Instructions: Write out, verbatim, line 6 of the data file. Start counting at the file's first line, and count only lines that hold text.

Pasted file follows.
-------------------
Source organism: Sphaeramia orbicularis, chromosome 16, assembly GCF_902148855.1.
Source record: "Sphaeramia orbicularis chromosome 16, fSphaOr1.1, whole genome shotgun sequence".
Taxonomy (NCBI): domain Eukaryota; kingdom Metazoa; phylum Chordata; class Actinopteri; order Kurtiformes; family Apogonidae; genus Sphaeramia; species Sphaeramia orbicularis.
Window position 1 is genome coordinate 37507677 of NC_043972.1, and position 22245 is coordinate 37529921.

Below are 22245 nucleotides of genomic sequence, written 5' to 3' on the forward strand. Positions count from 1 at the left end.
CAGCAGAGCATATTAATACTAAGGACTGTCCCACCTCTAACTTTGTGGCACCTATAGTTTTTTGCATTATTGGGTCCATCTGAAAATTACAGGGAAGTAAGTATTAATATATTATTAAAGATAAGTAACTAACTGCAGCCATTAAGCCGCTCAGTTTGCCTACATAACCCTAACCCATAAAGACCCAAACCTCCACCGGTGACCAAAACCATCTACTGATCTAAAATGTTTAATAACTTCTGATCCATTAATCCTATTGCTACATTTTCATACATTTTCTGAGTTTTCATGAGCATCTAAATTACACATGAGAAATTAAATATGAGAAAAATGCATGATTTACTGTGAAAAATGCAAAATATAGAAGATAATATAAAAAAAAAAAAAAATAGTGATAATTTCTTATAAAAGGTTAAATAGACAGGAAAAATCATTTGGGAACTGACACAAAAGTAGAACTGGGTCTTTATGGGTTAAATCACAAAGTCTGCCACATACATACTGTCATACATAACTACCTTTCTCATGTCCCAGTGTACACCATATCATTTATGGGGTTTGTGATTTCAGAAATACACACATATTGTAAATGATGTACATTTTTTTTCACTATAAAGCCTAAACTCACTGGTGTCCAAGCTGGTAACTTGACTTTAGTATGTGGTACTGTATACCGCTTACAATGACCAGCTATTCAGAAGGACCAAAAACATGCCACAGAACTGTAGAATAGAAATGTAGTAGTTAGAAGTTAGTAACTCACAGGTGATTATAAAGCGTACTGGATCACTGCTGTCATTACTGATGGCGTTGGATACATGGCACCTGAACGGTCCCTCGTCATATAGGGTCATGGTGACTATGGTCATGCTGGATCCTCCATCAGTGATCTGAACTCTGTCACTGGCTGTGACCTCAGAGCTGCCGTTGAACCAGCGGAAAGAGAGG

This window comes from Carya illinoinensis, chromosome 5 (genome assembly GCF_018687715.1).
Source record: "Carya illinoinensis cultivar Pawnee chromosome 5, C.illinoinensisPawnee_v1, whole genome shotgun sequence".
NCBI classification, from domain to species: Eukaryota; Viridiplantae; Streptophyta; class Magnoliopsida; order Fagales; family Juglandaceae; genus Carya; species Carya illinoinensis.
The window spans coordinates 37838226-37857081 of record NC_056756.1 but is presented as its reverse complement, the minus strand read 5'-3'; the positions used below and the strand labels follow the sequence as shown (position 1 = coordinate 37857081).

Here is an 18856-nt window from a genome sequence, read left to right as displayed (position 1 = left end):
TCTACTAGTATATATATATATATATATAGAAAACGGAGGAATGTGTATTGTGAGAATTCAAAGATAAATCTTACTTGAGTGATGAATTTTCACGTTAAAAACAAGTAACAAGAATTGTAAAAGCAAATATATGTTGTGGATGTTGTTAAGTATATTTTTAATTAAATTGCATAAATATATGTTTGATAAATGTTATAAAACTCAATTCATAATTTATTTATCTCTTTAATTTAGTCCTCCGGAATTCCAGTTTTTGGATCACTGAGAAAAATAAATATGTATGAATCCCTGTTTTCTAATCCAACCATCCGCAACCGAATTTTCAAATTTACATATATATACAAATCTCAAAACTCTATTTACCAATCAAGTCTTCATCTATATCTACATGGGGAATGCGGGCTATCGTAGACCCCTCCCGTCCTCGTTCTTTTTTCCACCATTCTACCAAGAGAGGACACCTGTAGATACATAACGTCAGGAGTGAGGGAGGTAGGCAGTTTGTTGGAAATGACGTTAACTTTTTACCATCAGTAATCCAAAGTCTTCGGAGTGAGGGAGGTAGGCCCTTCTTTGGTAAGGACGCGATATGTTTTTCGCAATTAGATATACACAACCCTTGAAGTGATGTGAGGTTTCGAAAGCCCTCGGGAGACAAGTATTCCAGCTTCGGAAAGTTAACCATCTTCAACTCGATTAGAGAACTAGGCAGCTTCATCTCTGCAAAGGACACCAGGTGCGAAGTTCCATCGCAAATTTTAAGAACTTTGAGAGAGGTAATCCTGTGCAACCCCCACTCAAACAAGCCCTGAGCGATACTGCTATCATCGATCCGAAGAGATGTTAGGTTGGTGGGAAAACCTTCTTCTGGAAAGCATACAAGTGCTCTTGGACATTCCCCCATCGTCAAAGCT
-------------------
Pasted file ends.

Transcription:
CAGCAGAGCATATTAATACTAAGGACTGTCCCACCTCTAACTTTGTGGCACCTATAGTTTTTTGCATTATTGGGTCCATCTGAAAATTACAGGGAAGTAAGTATTAATATATTATTAAAGATAAGTAACTAACTGCAGCCATTAAGCCGCTCAGTTTGCCTACATAACCCTAACCCATAAAGACCCAAACCTCCACCGGTGACCAAAACCATCTACTGATCTAAAATGTTTAATAACTTCTGATCCATTAATCCTATTGCTACATTTTCATACATTTTCTGAGTTTTCATGAGCATCTAAATTACACATGAGAAATTAAATATGAGAAAAATGCATGATTTACTGTGAAAAATGCAAAATATAGAAGATAATATAAAAAAAAAAAAAAATAGTGATAATTTCTTATAAAAGGTTAAATAGACAGGAAAAATCATTTGGGAACTGACACAAAAGTAGAACTGGGTCTTTATGGGTTAAATCACAAAGTCTGCCACATACATACTGTCATACATAACTACCTTTCTCATGTCCCAGTGTACACCATATCATTTATGGGGTTTGTGATTTCAGAAATACACACATATTGTAAATGATGTACATTTTTTTTCACTATAAAGCCTAAACTCACTGGTGTCCAAGCTGGTAACTTGACTTTAGTATGTGGTACTGTATACCGCTTACAATGACCAGCTATTCAGAAGGACCAAAAACATGCCACAGAACTGTAGAATAGAAATGTAGTAGTTAGAAGTTAGTAACTCACAGGTGATTATAAAGCGTACTGGATCACTGCTGTCATTACTGATGGCGTTGGATACATGGCACCTGAACGGTCCCTCGTCATATAGGGTCATGGTGACTATGGTCATGCTGGATCCTCCATCAGTGATCTGAACTCTGTCACTGGCTGTGACCTCAGAGCTGCCGTTGAACCAGCGGAAAGAGAGG